The Burden of Legislative Reform

The Legislative Reform Measure 2017, aka The Enabling Measure

According to the Church of England’s website, the General Synod is due to consider the first draft of the above Measure this coming weekend, just before the ‘Shared Conversations’ on human sexuality.

The procedural flaws in the Measure have been discussed in a separate post, which is filed below (‘The Proposed Enabling Measure: A Complex Process of Simplification’).

However, the fundamental misconception of the Measure is that it is modelled on a piece of secular legislation that has no application to the Church.  The Legislative and Regulatory Reform Act 2006 makes provision for ‘removing or reducing any burden … resulting directly or indirectly for any person from any legislation’ (s.1).

This provision appears in the draft Measure.  However, the Measure indicates a failure to appreciate the significance of another provision of the 2006 Act.  A burden-reducing order ‘may not be made … in relation to any burden which affects only a Minister of the Crown or government department …’ (s.1(4)).  The 2006 Act defines a ‘burden’ as that ‘which affects the carrying on of any lawful activity’ (s.1(3)).

The 2006 Act was intended to benefit private citizens, not public officials and public authorities.  Its purpose was to cut red tape, to enable ordinary people to go about their business without unnecessary official interference.

In the Measure, by contrast, the definition of  ‘burden’ makes no reference to ‘any lawful activity’ by private citizens.  This is because ecclesiastical legislation does not regulate such activity in the first place.  Instead, the Measure refers to burdens ‘resulting … from ecclesiastical legislation’ (s.1(1)).  However, with the exception of weddings and funerals (particularly the fees involved), ecclesiastical legislation does not impose any burdens on private citizens.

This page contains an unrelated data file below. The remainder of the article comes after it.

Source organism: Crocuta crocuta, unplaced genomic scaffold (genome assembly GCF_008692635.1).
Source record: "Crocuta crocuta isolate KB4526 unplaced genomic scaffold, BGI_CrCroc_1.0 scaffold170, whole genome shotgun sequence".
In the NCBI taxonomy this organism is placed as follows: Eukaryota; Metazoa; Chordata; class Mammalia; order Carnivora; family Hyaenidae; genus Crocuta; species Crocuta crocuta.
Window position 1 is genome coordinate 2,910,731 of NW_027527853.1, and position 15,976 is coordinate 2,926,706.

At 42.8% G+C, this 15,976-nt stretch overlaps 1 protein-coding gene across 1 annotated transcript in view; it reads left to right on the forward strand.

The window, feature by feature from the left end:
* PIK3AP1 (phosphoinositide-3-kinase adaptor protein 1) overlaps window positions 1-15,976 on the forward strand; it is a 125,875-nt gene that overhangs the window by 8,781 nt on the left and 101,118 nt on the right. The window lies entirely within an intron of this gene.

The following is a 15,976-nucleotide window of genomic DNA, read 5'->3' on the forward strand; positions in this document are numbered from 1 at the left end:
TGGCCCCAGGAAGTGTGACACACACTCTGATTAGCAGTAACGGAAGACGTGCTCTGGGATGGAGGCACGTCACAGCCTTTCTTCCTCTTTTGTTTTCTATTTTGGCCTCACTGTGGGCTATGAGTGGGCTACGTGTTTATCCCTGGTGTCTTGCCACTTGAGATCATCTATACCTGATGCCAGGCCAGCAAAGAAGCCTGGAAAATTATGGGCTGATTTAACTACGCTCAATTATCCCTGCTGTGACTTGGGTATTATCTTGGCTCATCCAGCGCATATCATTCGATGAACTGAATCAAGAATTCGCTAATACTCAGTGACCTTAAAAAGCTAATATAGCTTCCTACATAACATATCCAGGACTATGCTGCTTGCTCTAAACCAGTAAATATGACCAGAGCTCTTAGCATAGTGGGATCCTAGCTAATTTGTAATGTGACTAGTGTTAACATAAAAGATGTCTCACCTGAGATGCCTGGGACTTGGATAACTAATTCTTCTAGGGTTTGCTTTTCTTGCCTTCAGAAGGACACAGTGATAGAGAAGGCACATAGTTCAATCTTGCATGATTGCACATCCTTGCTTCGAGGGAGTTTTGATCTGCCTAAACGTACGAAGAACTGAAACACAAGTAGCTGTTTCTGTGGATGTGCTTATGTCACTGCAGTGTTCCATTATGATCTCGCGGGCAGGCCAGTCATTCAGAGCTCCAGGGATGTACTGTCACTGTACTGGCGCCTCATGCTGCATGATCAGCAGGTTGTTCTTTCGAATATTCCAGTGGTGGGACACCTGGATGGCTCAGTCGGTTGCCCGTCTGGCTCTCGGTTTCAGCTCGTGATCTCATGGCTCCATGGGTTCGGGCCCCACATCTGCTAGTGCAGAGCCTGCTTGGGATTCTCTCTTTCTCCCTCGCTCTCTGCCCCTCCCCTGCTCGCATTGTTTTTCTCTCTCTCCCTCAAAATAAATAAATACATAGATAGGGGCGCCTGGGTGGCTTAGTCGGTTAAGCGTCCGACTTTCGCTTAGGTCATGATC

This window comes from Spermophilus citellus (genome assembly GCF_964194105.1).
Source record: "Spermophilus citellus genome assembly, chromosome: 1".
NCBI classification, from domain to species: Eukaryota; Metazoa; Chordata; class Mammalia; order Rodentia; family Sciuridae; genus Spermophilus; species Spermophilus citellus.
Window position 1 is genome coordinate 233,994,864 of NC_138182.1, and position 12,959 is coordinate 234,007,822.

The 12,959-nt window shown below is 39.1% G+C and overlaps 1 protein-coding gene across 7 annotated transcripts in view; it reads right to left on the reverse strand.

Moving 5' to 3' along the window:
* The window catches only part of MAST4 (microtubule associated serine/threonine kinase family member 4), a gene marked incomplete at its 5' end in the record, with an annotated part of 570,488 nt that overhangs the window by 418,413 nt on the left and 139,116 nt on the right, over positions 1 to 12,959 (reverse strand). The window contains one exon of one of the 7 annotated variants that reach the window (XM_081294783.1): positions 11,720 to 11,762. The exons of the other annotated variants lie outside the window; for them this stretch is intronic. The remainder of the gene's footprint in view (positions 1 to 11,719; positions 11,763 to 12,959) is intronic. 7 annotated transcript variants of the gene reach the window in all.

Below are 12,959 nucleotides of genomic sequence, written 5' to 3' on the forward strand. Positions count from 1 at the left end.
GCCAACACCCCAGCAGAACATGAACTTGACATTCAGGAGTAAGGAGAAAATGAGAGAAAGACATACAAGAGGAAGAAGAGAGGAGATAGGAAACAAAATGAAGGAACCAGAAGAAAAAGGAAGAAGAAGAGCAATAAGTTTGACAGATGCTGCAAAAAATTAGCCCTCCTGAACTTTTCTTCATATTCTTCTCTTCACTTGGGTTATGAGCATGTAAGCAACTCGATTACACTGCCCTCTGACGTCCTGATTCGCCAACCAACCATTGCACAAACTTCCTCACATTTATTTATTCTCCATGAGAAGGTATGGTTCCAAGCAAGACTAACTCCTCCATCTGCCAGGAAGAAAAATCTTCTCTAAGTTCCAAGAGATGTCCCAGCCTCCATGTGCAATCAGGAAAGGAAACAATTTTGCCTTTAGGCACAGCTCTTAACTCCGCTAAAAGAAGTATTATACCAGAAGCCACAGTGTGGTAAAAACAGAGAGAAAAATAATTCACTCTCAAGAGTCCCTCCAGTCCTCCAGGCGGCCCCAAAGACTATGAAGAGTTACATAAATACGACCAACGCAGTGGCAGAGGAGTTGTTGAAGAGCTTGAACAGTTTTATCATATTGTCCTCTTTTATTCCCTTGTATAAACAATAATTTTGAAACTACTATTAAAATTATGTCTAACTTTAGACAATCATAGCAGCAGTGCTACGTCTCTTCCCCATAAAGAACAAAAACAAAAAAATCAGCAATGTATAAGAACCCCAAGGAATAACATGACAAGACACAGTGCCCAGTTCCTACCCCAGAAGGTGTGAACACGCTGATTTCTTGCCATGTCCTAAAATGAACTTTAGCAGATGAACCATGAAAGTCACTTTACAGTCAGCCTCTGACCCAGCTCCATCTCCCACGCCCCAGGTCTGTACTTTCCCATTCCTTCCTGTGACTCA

Thus the only burdens that the Measure will relieve, or can relieve, are the burdens attached to ecclesiastical office and governance, because these are the only burdens imposed by ecclesiastical legislation.  This is a quite different, indeed opposite, purpose to that of the 2006 Act.  The 2006 Act was intended to reduce official interference.  The Measure is intended to make the officials’ work easier.

Legislation that promises to reduce burdens always sounds attractive.  However, reducing burdens is not as simple as it sounds.  One person’s burden is another person’s benefit.  One person’s benefit may be another person’s unemployment.  One person’s burden may be reduced merely by increasing another person’s burden, or by appointing an extra person.

The Measure makes clear that burden-reducing may involve

[1] ‘abolishing, conferring or transferring, or …. delegat[ing] … functions of any description …’ (s.1(5))

[2] ‘creating a [new] body or office’

[3] ‘abolish[ing] a body or office’  if abolition is consequential on burden-reducing (s.1(6))

[4] considering ‘the interests of any person adversely affected’ by burden-reducing (s.2(c))

The purpose of the Measure is therefore a little more nuanced than merely ‘reducing burdens’.  It rearranges red tape more than cutting it.  It seeks to reorganise official functions with a view to improving the quality of ecclesiastical governance, by making it simpler, more efficient and less expensive.

This is an admirable purpose, of course.  But it does not justify a new legislative procedure.  It can, and should, be effected by ordinary legislation.  The whole point of all ecclesiastical legislation is to improve the quality of ecclesiastical governance.  The Measure will throw a spanner into the legislative works.  It adds a new legislative procedure that serves essentially the same purpose as the existing one, with the two procedures operating side by side.

The Measure may not receive very close attention in the General Synod, if the members are preoccupied with the more sensational matters to follow.  It may prove insignificant in practice, if it is used only to make minor and uncontroversial administrative changes.  But a more confused attempt at ecclesiastical law reform is hard to imagine.